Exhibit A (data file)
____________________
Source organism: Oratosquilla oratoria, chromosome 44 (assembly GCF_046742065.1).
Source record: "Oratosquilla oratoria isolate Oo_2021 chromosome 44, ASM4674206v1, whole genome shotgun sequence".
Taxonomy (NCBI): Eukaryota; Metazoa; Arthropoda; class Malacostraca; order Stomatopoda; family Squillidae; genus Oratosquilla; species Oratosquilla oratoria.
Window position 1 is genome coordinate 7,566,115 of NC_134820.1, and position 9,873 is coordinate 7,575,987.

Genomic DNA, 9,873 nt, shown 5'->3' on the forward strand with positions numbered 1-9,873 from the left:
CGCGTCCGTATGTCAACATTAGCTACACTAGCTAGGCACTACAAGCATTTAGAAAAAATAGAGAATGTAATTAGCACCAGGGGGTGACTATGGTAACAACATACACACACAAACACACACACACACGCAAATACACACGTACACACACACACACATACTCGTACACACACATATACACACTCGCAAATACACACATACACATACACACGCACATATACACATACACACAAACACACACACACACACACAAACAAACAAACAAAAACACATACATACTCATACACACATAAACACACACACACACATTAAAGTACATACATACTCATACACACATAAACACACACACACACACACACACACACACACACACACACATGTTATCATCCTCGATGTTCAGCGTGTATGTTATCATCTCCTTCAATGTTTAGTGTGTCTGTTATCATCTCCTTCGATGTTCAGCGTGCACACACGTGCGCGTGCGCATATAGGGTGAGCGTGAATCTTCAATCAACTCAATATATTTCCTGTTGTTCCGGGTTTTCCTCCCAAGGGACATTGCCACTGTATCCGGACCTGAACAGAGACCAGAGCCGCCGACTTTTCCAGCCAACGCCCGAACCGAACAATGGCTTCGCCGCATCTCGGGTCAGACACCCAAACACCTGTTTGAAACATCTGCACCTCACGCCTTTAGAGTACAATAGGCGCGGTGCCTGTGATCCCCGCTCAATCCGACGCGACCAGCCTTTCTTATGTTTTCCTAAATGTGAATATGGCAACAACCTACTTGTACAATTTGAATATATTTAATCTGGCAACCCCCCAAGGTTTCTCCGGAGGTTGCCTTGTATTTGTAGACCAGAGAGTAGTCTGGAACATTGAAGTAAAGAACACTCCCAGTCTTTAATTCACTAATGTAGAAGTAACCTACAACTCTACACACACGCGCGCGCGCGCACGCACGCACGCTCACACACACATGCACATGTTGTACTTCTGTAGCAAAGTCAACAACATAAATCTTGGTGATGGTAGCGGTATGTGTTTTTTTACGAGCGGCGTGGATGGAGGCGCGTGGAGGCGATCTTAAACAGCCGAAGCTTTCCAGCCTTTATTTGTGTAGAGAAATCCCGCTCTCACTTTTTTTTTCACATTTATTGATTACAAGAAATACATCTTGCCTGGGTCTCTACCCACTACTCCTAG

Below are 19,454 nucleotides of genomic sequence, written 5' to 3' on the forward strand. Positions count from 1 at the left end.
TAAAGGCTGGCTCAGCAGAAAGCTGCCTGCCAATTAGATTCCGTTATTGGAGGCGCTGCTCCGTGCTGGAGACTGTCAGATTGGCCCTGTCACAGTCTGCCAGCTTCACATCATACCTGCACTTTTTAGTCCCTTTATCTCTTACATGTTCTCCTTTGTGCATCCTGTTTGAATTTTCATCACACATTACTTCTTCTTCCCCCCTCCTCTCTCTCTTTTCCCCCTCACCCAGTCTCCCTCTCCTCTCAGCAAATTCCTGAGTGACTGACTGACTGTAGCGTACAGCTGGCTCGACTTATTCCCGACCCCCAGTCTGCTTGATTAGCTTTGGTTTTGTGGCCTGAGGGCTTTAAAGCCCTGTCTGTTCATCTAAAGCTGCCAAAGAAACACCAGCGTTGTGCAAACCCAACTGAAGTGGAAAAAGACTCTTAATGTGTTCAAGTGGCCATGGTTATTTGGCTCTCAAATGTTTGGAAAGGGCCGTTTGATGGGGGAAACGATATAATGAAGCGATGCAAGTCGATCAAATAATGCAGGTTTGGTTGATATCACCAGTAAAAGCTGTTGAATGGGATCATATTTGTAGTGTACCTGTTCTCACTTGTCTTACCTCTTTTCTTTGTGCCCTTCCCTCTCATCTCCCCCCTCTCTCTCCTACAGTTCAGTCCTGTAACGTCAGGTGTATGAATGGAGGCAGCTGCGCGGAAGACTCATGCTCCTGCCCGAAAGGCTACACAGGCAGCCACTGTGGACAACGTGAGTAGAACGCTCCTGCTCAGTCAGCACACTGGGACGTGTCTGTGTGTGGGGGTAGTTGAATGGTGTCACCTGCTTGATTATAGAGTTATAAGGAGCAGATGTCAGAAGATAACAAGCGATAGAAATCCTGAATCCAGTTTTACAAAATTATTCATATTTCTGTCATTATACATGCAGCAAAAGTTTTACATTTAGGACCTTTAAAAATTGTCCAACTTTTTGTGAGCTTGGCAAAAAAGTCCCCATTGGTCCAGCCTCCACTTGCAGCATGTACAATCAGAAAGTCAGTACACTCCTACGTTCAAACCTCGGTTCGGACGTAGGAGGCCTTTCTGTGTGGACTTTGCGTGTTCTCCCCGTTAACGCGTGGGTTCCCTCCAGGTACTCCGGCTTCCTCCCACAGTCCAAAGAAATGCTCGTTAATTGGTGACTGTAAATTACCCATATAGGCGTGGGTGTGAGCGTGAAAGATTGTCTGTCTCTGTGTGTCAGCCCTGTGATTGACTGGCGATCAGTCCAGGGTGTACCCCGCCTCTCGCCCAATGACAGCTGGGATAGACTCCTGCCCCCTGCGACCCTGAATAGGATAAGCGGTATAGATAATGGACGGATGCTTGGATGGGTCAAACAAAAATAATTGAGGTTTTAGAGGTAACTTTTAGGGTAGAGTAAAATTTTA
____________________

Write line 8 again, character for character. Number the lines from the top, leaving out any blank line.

TAAAGGCTGGCTCAGCAGAAAGCTGCCTGCCAATTAGATTCCGTTATTGGAGGCGCTGCTCCGTGCTGGAGACTGTCAGATTGGCCCTGTCACAGTCTGCCAGCTTCACATCATACCTGCACTTTTTAGTCCCTTTATCTCTTACATGTTCTCCTTTGTGCATCCTGTTTGAATTTTCATCACACATTACTTCTTCTTCCCCCCTCCTCTCTCTCTTTTCCCCCTCACCCAGTCTCCCTCTCCTCTCAGCAAATTCCTGAGTGACTGACTGACTGTAGCGTACAGCTGGCTCGACTTATTCCCGACCCCCAGTCTGCTTGATTAGCTTTGGTTTTGTGGCCTGAGGGCTTTAAAGCCCTGTCTGTTCATCTAAAGCTGCCAAAGAAACACCAGCGTTGTGCAAACCCAACTGAAGTGGAAAAAGACTCTTAATGTGTTCAAGTGGCCATGGTTATTTGGCTCTCAAATGTTTGGAAAGGGCCGTTTGATGGGGGAAACGATATAATGAAGCGATGCAAGTCGATCAAATAATGCAGGTTTGGTTGATATCACCAGTAAAAGCTGTTGAATGGGATCATATTTGTAGTGTACCTGTTCTCACTTGTCTTACCTCTTTTCTTTGTGCCCTTCCCTCTCATCTCCCCCCTCTCTCTCCTACAGTTCAGTCCTGTAACGTCAGGTGTATGAATGGAGGCAGCTGCGCGGAAGACTCATGCTCCTGCCCGAAAGGCTACACAGGCAGCCACTGTGGACAACGTGAGTAGAACGCTCCTGCTCAGTCAGCACACTGGGACGTGTCTGTGTGTGGGGGTAGTTGAATGGTGTCACCTGCTTGATTATAGAGTTATAAGGAGCAGATGTCAGAAGATAACAAGCGATAGAAATCCTGAATCCAGTTTTACAAAATTATTCATATTTCTGTCATTATACATGCAGCAAAAGTTTTACATTTAGGACCTTTAAAAATTGTCCAACTTTTTGTGAGCTTGGCAAAAAAGTCCCCATTGGTCCAGCCTCCACTTGCAGCATGTACAATCAGAAAGTCAGTACACTCCTACGTTCAAACCTCGGTTCGGACGTAGGAGGCCTTTCTGTGTGGACTTTGCGTGTTCTCCCCGTTAACGCGTGGGTTCCCTCCAGGTACTCCGGCTTCCTCCCACAGTCCAAAGAAATGCTCGTTAATTGGTGACTGTAAATTACCCATATAGGCGTGGGTGTGAGCGTGAAAGATTGTCTGTCTCTGTGTGTCAGCCCTGTGATTGACTGGCGATCAGTCCAGGGTGTACCCCGCCTCTCGCCCAATGACAGCTGGGATAGACTCCTGCCCCCTGCGACCCTGAATAGGATAAGCGGTATAGATAATGGACGGATGCTTGGATGGGTCAAACAAAAATAATTGAGGTTTTAGAGGTAACTTTTAGGGTAGAGTAAAATTTTA